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Bob Fenner on The Conscientious Marine Aquarist
Author of New Edition the Marine Aquarium Hobby's Bible Speaks with Blue Zoo about the Book and Lots More

Bob Fenner
Bob Fenner, author of the new edition of The Conscientious Marine Aquarist

Bob Fenner is one of the most recognized and respected names in the marine aquarium hobby. He has experience with nearly every aspect of the marine aquarium industry, but it is his commitment to providing outstanding content (often free via his website WetWebMedia) to marine aquarists of all levels that makes him such a valuable resource to all aquarists. Having said that, the recent publication of the second edition of Bob Fenner’s The Conscientious Marine Aquarist is nothing short of “an event” in the marine aquarium world. We want to celebrate that event by sharing with Blue Zoo News’ readers an interview we recently conducted with Bob about his own background, the new book and a whole lot more.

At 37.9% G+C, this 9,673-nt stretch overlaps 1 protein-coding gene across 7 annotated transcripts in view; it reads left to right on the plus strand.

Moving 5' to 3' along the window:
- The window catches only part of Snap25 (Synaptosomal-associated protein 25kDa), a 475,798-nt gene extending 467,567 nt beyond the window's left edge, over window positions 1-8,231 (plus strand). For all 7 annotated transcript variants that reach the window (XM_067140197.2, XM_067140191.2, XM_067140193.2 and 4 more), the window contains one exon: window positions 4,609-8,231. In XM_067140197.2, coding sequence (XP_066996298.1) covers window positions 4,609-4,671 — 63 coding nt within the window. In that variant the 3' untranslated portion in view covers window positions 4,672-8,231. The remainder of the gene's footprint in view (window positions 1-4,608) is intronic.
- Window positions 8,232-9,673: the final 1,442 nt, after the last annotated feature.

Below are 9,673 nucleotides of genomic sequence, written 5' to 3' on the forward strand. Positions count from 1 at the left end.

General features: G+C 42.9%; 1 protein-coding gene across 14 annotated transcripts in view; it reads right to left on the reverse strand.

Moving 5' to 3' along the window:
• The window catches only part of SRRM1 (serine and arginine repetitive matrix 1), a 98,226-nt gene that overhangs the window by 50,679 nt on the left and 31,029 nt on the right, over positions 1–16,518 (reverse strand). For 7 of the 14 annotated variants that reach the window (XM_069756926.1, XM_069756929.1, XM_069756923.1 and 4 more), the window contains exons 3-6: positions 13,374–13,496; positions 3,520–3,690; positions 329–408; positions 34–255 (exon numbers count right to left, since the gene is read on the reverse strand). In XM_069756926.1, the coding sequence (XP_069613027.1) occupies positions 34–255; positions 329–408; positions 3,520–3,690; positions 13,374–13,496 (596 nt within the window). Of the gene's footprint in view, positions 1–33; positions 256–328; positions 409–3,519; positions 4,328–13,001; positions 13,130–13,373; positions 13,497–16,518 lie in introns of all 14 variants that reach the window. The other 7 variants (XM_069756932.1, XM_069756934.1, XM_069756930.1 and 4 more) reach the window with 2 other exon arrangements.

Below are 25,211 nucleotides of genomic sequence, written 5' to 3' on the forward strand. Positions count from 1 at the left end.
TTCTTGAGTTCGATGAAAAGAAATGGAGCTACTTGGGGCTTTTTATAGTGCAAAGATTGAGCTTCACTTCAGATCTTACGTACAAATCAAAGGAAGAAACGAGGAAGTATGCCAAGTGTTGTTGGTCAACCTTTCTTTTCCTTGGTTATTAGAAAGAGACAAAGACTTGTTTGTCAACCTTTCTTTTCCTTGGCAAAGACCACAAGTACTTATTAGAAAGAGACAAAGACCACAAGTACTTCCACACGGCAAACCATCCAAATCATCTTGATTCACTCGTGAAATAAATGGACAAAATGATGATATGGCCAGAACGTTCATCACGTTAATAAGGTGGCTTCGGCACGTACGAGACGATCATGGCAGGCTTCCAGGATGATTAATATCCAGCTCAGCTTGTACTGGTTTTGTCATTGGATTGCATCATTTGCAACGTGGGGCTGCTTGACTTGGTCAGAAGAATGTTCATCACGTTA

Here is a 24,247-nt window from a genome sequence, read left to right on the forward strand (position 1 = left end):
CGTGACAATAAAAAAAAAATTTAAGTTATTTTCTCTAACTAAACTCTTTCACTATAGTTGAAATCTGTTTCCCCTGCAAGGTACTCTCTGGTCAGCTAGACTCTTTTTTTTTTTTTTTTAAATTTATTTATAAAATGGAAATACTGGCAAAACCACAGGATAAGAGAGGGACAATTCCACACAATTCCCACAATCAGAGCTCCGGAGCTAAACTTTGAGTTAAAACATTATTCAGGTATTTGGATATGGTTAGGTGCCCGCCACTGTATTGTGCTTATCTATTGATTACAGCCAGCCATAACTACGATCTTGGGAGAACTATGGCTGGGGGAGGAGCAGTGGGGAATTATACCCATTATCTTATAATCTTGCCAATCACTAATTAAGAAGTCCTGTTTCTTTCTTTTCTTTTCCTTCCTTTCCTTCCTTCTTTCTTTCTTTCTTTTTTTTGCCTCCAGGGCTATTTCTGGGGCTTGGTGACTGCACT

BZN: First, thank you so much, Bob, for taking the time to share your thoughts with us. You have been such a good friend and mentor to the hobby for so many years, and we greatly appreciate your willingness to answer our questions. Obviously we want to talk about the new edition of The Conscientious Marine Aquarist, but before we get to that, will you please share some of your background in terms of hobby experience, education and continued involvement in the industry with our readers?